The new 5G mobile network is on its way – but what does it mean for IoT?
– I am often asked questions regarding 4G vs the new 5G network, says our IoT Director Andre Lillebakk. – In this article I share some reflections from my point of view. Hope it is useful and that it hopefully gives some answers!
Most mobile operators and media praise 5G and its future, and with good reason! The 5th generation of the mobile network provides new dimensions for speed over mobile technology, impressive response time and extremely low latency.
Verizon launched their 5G rollout in April in select cities in the United States, and at New Year’s they celebrate the launch of the new ultra broadband network in 50 cities. Since August 2018, Telstra has activated 5G in 10 of the major cities in Australia and is planning 25 more cities by the summer of 2020. Vodafone has already activated 5G in the UK, Spain and Italy and will roll out New Zealand at the turn of the year 2019/2020. In Norway 5G has been available since March 2020. In the coming years, international research and innovation in 5G will focus on evaluating 5G.
However, the 5G network is praised for its major improvements and new performance for the mobile network, but the impact this will have on IoT devices is not so clear.
4G VS 5G Network
In theory, 5G networks will offer up to 20 times the speed we currently experience on 4G. Data speeds up to 1GB per second are realistic. This is perfect for streaming HD video, gaming and other data intensive services. IoT devices use a modest amount of data and will not benefit from the new speeds in 5G.
Typical 4G networks use frequencies below 6GHz, where some 5G networks can utilize frequency ranges between 30 and 300GHz. Increasing the frequency reduces the wavelength of the signal.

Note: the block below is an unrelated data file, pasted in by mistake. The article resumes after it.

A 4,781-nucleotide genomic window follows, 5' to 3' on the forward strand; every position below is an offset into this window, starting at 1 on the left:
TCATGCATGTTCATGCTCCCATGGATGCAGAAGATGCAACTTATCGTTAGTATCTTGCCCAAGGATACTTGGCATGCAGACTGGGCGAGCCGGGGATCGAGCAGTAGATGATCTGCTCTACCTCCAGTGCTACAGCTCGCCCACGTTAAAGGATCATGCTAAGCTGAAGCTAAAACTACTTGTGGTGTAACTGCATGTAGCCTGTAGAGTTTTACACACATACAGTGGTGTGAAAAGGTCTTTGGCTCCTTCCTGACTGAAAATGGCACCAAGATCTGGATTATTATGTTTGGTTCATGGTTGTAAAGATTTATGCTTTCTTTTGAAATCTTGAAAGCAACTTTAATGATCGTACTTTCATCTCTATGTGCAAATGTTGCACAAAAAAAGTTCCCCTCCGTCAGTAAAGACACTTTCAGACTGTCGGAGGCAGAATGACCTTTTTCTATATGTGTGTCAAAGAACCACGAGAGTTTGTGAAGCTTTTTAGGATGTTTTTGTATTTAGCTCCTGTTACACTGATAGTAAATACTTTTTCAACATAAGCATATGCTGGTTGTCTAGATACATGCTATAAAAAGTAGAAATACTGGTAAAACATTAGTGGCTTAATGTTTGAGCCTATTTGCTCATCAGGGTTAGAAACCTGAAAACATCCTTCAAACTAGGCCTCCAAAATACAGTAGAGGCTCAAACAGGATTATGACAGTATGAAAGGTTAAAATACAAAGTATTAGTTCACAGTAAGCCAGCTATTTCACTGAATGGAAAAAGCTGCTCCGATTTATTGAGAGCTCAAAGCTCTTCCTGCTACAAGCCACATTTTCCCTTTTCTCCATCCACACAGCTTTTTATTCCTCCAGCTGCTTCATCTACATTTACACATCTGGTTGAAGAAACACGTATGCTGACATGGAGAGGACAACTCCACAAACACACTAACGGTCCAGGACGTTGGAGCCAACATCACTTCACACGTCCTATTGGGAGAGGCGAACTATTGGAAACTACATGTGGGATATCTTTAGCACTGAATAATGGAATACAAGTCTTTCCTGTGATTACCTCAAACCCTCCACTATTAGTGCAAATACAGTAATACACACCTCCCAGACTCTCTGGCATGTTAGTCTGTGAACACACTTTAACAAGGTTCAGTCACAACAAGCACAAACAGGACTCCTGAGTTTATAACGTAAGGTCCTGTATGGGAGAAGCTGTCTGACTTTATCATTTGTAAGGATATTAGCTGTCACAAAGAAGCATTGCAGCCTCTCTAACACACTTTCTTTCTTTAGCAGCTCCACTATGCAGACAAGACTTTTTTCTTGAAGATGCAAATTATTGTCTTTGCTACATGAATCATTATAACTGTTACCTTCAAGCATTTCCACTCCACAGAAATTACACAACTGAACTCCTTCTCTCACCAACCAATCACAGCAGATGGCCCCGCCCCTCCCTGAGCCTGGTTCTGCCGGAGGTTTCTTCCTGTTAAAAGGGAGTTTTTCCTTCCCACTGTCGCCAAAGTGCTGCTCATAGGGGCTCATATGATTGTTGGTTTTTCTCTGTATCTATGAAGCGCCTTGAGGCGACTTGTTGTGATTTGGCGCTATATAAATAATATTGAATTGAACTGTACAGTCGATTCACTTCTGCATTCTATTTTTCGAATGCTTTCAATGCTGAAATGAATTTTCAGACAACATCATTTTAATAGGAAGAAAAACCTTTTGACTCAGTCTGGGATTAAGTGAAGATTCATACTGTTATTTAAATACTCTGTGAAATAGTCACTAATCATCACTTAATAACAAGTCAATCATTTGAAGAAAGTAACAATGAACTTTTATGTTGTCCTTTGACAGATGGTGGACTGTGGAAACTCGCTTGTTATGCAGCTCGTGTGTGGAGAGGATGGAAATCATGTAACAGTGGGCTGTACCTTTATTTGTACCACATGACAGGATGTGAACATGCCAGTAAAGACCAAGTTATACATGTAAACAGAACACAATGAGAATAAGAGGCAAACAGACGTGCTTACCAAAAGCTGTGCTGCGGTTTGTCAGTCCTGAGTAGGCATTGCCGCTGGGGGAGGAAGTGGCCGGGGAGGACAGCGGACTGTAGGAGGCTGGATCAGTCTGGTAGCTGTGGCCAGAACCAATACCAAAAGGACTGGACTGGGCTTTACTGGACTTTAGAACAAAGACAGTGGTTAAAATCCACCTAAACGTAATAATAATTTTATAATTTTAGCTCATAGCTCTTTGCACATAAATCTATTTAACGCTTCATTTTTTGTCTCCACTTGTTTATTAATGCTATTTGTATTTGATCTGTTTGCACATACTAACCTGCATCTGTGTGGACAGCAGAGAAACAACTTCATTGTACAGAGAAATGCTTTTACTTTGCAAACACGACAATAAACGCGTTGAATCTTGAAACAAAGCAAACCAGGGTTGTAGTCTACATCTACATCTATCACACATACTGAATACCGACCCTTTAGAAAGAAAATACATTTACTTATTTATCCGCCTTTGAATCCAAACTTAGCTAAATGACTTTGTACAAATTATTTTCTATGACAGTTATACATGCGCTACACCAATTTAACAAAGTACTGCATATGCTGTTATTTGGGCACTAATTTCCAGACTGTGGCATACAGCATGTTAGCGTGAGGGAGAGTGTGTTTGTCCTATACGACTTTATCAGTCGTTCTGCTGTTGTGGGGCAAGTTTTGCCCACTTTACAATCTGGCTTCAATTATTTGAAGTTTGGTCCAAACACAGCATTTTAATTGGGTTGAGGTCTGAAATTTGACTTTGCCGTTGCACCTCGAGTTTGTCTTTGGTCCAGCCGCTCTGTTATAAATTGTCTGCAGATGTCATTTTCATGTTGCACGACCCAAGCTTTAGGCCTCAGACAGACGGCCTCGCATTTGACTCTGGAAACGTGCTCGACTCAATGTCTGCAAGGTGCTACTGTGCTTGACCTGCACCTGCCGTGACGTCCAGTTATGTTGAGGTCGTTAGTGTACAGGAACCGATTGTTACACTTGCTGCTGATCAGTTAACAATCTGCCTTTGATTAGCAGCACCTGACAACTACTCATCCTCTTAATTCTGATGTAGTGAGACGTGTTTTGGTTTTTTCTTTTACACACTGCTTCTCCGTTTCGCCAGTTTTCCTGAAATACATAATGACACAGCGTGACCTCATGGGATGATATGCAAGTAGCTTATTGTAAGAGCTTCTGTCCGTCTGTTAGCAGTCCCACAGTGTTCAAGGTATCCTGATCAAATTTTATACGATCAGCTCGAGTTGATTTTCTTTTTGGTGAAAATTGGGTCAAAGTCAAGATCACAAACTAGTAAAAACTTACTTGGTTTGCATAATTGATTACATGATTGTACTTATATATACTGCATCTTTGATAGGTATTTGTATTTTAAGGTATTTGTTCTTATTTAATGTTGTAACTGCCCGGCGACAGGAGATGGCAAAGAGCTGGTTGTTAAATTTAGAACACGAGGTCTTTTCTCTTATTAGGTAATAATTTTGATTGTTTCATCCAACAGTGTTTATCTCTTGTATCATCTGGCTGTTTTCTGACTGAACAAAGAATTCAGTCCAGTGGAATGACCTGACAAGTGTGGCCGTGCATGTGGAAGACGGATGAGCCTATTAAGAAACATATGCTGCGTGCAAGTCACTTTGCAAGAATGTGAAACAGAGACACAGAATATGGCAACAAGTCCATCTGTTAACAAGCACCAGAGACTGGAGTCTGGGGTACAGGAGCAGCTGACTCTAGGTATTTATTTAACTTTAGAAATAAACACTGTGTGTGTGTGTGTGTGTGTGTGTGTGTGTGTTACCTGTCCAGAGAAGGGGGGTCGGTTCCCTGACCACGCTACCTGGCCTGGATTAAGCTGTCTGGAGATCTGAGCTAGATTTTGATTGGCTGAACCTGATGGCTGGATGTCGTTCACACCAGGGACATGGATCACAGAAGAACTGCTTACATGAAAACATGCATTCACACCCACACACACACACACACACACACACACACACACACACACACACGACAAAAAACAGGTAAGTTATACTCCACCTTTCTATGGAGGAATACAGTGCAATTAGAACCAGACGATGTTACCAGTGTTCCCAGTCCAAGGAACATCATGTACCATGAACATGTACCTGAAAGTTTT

Advantages of 5G frequency range:
• Higher data rates.
• The antenna can be shorter which means smaller mobile phones and routers etc.
• Supports a higher density of mobile devices in the same network. For example, in cities with very many mobile devices per base station.
This comes with some drawbacks:
• Higher frequencies do not extend as far. 5G networks will require much denser base stations (mobile cells) to provide the same coverage area as 4G.
• 5G signals are more directional to support higher density with mobile devices. In comparison, a 4G tower will beam data in all directions which means a larger coverage area.
But what about 4G LTE CAT-M1 and NB-IoT?
The fact is that these networks are also relatively new giving us some answers around the choice of IoT carrier.
Typical requirements for an IoT application are:
Send small (often only a few bytes per transmission), relatively rare packets of data. Although a device broadcasts its position or measured value every 30 seconds, it uses significantly less data than, for example, streaming Netflix in HD.
• Low power consumption – Battery-powered devices must last quite a long time, preferably between 5 and 10 years. It is not acceptable for an IoT sensor to have to change the battery frequently or charge every other day like your mobile phone!
• Low cost to be able to realize the rollout of millions of units.
• Large coverage area – Units are being rolled out in the vast country and not just in the cities!
Our 4G Cat-M1 and NB-IoT devices are designed especially with this in mind.
Unless you are working with virtual reality, autonomous vehicles or the like where real-time services are a requirement, then the speeds that 5G can potentially give you are not something most IoT applications will need.
4G provides longer range, which is significantly more important in a typical tracking or sensor application. In any case, in the coming years, 5G will not provide a large enough coverage area outside urban areas to be useful for IoT. In comparison with the 4G CAT-M1 and NB-IoT networks which already have a huge coverage area in Norway. And finally, 4G modems of the types we use in our products are significantly simpler and have a significantly lower cost that allows us to deliver a product with a much faster ROI.
Both 4G CAT-M1 / NB-IoT and 5G networks are the latest hot trend. But it is important to keep the focus on costs /benefits and what you need in your application. 5G is well suited for many and opens up completely new possibilities in digitization, but for typical IoT applications that we see today, 5G is probably not the right choice. Feel free to contact us for a no strings discussion.
This article was originally published on LinkedIn
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